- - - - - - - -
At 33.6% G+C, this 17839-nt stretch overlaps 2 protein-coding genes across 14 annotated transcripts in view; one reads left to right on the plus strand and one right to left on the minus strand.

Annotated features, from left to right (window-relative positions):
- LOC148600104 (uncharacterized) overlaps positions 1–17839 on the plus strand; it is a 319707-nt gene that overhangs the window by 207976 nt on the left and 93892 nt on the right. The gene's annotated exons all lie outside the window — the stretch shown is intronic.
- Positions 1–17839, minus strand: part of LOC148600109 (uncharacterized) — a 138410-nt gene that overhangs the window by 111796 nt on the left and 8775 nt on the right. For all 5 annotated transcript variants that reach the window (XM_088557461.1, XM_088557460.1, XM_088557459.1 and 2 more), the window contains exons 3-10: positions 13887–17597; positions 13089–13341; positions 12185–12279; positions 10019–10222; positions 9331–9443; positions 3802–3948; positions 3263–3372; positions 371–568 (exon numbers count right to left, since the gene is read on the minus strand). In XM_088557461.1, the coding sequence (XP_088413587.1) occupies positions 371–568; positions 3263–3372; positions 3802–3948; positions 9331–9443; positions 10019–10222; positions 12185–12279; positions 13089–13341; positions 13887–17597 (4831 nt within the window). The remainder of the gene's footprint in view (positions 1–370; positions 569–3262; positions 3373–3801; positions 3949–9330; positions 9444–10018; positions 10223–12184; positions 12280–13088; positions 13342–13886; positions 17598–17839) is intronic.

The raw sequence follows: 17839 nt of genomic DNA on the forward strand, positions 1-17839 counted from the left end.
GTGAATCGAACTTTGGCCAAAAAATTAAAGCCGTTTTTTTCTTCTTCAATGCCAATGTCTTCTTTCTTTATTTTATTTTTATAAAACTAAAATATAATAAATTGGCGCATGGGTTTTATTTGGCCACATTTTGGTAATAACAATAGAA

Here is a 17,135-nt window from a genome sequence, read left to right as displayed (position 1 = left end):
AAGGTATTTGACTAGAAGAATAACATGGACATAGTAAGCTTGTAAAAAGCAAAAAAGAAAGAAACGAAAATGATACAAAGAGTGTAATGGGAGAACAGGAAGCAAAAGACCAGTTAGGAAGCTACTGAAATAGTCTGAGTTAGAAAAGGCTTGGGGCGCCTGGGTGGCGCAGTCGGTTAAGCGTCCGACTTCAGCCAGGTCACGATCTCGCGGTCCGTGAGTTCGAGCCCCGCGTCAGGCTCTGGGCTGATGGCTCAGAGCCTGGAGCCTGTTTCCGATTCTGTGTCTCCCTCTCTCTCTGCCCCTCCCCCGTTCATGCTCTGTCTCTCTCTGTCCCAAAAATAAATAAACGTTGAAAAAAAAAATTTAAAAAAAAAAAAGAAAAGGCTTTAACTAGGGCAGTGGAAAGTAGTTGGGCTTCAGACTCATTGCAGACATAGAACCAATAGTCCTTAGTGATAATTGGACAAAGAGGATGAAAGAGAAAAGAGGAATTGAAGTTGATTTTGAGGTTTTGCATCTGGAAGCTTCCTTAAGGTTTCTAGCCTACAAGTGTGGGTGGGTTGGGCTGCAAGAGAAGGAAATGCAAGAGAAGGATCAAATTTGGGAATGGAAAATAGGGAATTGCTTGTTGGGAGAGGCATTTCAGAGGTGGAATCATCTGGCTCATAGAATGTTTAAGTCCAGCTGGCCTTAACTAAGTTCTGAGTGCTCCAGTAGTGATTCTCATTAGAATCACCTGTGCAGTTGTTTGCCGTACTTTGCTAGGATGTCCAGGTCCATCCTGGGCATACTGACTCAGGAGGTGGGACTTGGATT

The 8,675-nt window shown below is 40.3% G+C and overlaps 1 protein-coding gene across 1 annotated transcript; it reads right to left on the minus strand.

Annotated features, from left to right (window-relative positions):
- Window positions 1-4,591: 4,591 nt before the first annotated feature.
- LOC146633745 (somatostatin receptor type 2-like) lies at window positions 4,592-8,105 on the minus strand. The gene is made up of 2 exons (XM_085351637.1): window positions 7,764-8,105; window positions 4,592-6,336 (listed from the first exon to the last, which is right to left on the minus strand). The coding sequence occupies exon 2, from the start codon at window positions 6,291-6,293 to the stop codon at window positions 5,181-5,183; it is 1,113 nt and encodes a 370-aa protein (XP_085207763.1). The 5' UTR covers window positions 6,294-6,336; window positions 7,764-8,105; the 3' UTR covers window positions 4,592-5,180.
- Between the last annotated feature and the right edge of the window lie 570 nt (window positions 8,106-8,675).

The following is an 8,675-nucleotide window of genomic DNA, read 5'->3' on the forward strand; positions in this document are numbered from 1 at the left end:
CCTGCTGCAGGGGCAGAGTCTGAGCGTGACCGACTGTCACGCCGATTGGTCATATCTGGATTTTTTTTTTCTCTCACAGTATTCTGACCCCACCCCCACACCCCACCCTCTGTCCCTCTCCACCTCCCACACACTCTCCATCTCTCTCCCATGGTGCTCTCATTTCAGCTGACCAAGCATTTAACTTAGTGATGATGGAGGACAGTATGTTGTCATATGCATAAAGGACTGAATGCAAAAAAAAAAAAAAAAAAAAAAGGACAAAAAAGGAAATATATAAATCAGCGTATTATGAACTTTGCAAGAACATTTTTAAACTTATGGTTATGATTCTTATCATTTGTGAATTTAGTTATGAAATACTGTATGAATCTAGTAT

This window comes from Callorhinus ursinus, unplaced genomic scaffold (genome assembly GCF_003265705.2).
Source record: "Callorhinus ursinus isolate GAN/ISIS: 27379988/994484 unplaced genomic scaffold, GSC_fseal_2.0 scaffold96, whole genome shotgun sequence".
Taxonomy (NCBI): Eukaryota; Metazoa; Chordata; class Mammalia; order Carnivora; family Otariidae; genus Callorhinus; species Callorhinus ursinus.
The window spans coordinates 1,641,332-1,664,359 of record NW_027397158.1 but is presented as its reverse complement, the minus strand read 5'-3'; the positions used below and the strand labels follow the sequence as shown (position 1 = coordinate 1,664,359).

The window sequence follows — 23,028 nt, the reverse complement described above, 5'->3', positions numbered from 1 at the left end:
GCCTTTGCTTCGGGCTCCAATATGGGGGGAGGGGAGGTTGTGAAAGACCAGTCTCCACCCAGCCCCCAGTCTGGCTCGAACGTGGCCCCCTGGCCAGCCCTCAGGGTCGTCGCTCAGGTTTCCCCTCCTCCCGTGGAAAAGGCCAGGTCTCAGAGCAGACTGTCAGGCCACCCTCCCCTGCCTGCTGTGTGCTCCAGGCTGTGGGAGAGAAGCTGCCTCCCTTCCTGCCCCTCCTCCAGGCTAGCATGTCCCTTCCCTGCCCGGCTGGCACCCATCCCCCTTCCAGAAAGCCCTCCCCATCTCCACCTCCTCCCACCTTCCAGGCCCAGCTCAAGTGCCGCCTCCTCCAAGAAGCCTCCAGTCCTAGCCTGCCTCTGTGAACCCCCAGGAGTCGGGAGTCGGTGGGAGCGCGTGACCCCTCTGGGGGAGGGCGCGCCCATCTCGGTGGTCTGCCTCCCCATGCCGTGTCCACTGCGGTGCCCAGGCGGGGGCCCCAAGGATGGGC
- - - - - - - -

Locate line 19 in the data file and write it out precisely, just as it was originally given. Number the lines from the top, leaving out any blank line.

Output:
The window spans coordinates 1,641,332-1,664,359 of record NW_027397158.1 but is presented as its reverse complement, the minus strand read 5'-3'; the positions used below and the strand labels follow the sequence as shown (position 1 = coordinate 1,664,359).